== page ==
Fuel retailers decry ‘general shortage’

By Sanna Camara


An official of the Gambia National Petroleum Company (GNPC) has decried a “general fuel shortage” which he said, has caused them to close services at their Bertil Herding highway retail station on Sunday.

Fuel consumers like car owners and drivers, generator users and others have been desperately searching for fuel around the greater Banjul area to meet teir daily energy need. They moved on foot, ride bicycles and drove cars from one pumping station in Greater Banjul Area to another, in a frantic effort to acquire fuel for their use.

This has been the situation in town for the past one week. Many petrol stations in the greater Banjul area are shut with staff “sitting home till the supply comes”.

That is why our stations got closed


Mr. Modou Panneh, downstream manager of, the national petroleum retailing company, said there is a general fuel shortage in town. “As far as I know, there is general fuel shortage in town. That is why our stations got closed,” he said, when contacted yesterday to shed light on why there was no business at their stations.

Mr. Panneh could not give any further explanation about the details of the situation, maintainig that he is not the right person to speak about it. When contacted for more information, Mr. Mama Tambia Jammeh, a top manager at GNPC also allude to earlier claims that they receive their fuel from supplies Gampetroleum depot in Mandinari, Kombo North.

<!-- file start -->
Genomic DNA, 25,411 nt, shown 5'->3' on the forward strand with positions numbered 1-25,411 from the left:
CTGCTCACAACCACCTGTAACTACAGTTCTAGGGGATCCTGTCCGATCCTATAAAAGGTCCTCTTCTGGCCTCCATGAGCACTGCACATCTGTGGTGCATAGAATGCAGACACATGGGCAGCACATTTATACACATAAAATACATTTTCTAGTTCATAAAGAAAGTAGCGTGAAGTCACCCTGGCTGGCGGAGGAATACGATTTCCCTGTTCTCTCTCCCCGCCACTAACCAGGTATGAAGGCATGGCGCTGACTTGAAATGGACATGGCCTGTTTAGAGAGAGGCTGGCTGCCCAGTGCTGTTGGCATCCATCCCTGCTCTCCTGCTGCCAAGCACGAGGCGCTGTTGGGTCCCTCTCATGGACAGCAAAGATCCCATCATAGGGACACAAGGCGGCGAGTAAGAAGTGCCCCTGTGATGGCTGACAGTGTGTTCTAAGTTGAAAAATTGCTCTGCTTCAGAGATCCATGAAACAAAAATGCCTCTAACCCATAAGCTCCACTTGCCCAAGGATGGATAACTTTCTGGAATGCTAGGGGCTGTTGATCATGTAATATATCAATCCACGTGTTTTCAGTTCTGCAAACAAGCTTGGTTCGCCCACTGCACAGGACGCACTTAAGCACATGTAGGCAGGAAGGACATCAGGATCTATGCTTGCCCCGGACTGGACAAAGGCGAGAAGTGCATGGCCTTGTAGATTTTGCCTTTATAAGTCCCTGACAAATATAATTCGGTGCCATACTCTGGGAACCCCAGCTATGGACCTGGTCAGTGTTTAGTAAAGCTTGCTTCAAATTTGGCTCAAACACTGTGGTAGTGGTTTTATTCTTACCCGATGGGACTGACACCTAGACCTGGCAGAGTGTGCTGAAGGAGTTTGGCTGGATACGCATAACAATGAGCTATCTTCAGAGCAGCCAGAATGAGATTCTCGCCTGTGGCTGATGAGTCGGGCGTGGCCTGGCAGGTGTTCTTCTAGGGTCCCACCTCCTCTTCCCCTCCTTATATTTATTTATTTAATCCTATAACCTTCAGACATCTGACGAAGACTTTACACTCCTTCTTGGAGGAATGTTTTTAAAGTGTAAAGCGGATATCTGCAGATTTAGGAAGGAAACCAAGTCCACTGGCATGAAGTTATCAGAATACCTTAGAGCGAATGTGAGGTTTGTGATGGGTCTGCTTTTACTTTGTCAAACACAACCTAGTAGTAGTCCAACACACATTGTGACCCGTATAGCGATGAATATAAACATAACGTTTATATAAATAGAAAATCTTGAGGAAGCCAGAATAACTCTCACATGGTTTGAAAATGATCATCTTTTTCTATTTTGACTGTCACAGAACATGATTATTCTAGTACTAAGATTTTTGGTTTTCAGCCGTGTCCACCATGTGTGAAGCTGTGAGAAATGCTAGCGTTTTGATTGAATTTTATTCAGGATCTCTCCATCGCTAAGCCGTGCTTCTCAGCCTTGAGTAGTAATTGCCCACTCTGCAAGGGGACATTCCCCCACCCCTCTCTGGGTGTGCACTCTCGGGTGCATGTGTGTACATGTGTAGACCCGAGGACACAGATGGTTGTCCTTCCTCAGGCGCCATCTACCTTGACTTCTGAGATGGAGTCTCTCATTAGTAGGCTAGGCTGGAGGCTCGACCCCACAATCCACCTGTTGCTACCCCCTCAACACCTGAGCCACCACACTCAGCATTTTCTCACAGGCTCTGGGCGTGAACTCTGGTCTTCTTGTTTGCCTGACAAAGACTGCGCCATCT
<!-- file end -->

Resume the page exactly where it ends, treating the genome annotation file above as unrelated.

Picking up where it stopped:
“As at now, we are like all other oil marketing companies (OMCs) in The Gambia. We all buy from Gampetroleum at the Mandinari depot. However, we can only buy when the fuel is available,” said Mr. Jammeh, noting that they are not licensed to import fuel into the country. “We all buy from GP (meaning Gampetroleum),” he added.

‘We are not having supplies’

When put to him that Gampetroleum have denied fuel shortage when contacted last week, and whether this current scarcity situation could suggest the lack of fuel in town. Mr. Jammeh said, “I might not [be in position to] tell you whether there is no fuel in town or not, but I can tell you that we are not having supplies.”


Last week, we approached them to clarify the scarcity claims from retailers, and Mr. Waidat, who spoke to us, said there was no shortage of fuel. The company’s depot manager in Mandinari, Michael Girardine, also denied scarcity shortage. And even though Mr. Waidat promised to call us to give details, the call never came, and our efforts to reach him proved futile.

‘Many of my clients are going to other places…’

A female pump attendant at the Total pump station in Bakoteh revealed: “We have not been selling fuel all these days because our suppliers have not come and what we had in stock was finished. Many of my clients have been going to a place in Senegambia to buy fuel but I understand it is a long queue.”

Musa Jallow, a pump attendant at Galp station in Serre kunda, said their statio received supply of fuel yesterday morning but got finished a few hours later.


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